In The Not So Still Night

In the early hours of this morning – when I woke up for maybe the third time in what should have been a full night’s sleep – the strangest questions crept into my half-drowsy mind: What if the high dose of pain medication I’ve been taking since my surgery is the dose I should have taken all along? What if I’ve been looking at this all wrong? What if I kept landing in the emergency room as often as I did before was because I wasn’t prescribed the correct level of pain medication? After all, the doctors at the pain clinic had expressed a fear of not being able to manage my post-surgery pain if they prescribed a higher dose of pain medications before my surgery.

That had been the point of the nerve block – to give me more pain relief without prescribing more oral opioid pain medications. But what if my nervous system is so damaged by whatever underlying illness caused the pain to begin with that I needed more pain medication or possibly a different kind to manage my pain? Instead of feeling this high level of anxiety about taking more pain medication, shouldn’t I think about how many times in the past two years I landed in the emergency room for extra pain relief or the countless sleepless nights I had because of the pain? Shouldn’t I feel more positive that the pain specialists recognize the need for better treatment for me?

I just stopped writing and thought about those things for a moment. I haven’t landed in the emergency room since surgery, but I’m still having the sleepless nights because of pain even with the higher dose of pain medications. I still can’t travel in a vehicle without feeling pain afterward that forces me to rest to recover from what shouldn’t be an ordeal; and walking any significant distance is out of the question. Unfortunately, stopping to think raised more questions. The main ones being, what if pain medication isn’t the answer for me or what if I need an alternative method of pain management that hasn’t been tried yet? And worst of all what if I am as unusual a case as they think that doesn’t come with a straightforward cure.

So why am I awake in the wee hours of the morning ruminating over these torturous questions? Do I or don’t I need more pain medication? Should I have had this higher dose sooner? How long should I take it at this high dose? Should I focus on lowering the dose – if the higher is what I need – so significantly so soon after surgery, and if not, how much harm will extended use cause me?

How many more days and nights will I wake to find these types of questions pouring out of me in small trickles or gushing as if busting through a dam? Maybe what’s doing more harm is my inability to just allow myself to be sick and count on my body to do what it needs to do to heal itself, instead of forcing my mind to hold all my pain.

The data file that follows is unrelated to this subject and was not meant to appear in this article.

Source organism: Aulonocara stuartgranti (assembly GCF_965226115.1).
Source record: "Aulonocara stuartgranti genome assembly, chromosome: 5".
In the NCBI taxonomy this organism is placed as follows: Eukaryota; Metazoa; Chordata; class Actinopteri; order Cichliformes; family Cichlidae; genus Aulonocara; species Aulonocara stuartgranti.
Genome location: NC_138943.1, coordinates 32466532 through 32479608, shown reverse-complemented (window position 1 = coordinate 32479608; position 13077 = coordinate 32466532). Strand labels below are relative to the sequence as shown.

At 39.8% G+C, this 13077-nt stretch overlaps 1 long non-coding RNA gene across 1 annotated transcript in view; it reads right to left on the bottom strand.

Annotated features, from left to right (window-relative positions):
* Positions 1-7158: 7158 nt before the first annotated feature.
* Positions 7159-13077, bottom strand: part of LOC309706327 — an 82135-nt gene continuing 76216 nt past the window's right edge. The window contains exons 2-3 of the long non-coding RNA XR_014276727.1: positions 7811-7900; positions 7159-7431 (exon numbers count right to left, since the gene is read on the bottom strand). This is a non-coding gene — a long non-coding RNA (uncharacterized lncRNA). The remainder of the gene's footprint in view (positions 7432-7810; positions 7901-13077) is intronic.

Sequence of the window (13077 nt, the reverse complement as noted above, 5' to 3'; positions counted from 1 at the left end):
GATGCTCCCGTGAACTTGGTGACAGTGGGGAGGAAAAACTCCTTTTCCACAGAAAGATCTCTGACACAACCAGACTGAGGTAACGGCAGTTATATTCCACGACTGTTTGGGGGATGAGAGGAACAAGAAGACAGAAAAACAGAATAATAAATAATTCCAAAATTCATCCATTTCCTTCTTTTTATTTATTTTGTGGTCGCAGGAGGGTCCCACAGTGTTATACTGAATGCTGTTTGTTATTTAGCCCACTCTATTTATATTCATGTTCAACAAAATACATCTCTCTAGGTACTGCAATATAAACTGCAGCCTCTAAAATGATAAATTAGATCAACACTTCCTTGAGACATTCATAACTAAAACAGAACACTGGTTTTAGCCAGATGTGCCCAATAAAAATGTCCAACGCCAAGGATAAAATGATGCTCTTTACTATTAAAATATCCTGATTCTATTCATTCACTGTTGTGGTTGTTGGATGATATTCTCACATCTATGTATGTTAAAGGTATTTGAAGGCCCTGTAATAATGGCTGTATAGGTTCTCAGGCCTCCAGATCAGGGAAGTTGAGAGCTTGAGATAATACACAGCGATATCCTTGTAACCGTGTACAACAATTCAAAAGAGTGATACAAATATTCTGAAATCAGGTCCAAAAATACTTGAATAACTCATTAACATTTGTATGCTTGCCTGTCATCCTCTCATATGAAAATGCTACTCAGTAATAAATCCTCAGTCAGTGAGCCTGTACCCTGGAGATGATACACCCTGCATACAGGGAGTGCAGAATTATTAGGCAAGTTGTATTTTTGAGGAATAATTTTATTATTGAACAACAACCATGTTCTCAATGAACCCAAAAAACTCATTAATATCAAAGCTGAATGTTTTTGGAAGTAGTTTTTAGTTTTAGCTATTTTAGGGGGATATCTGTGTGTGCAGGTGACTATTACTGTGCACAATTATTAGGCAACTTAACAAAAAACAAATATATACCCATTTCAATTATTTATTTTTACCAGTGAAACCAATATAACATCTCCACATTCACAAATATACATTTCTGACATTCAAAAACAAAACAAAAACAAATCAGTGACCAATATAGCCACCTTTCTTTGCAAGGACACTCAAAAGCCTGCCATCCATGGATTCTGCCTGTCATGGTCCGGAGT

Kim Carnes – Crazy In the Night

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2 thoughts on “In The Not So Still Night

  1. What constitutes a high dose of opioids? Some patients find codeine too strong, and some find it doesn’t help at all. Finding adequate dosages of the drugs that help the most depends on a lot of things, and should be looked at on an individual basis. I’m not sure of the costs involved, but it might be worth it for you to get your DNA checked. Some pain patients do not metabolize pain medications the way most people do, and so larger doses are required.

    Asking these kinds of questions is important, especially when contemplating long-term care for pain management. Real answers are hard to come by when dealing with chronic pain, but you will find that your own opinion is more important than that of your doctors. After all, you are the one that has to live with the pain, not your doctors. Trust your judgement. And don’t be afraid to change your mind.

    Like

    • I’m now taking just over 3 times dose I was taking before surgery. I know that my surgical pain had to be managed but the pain I was experiencing before surgery has not changed
      I’ve been told that in some uncommon cases there are patients who have pain conditions where the root cause cannot be identified and I might be one of those patients. May pain specialist has no concern about prescribing the larger doses and she is allowing me to use my judgement to decide how much I need to take to manage my pain and to work at my pace to taper down the doses. Her trust that I am the best judge of that means a lot too me.
      I will ask about the testing. It would be interesting to find out if my body isn’t metabolizing the pain meds well. After all, this situation is teaching me about other things my body can’t cope with which includes some other typed of medications.
      Thanks as always for your insight 🙂

      Liked by 1 person

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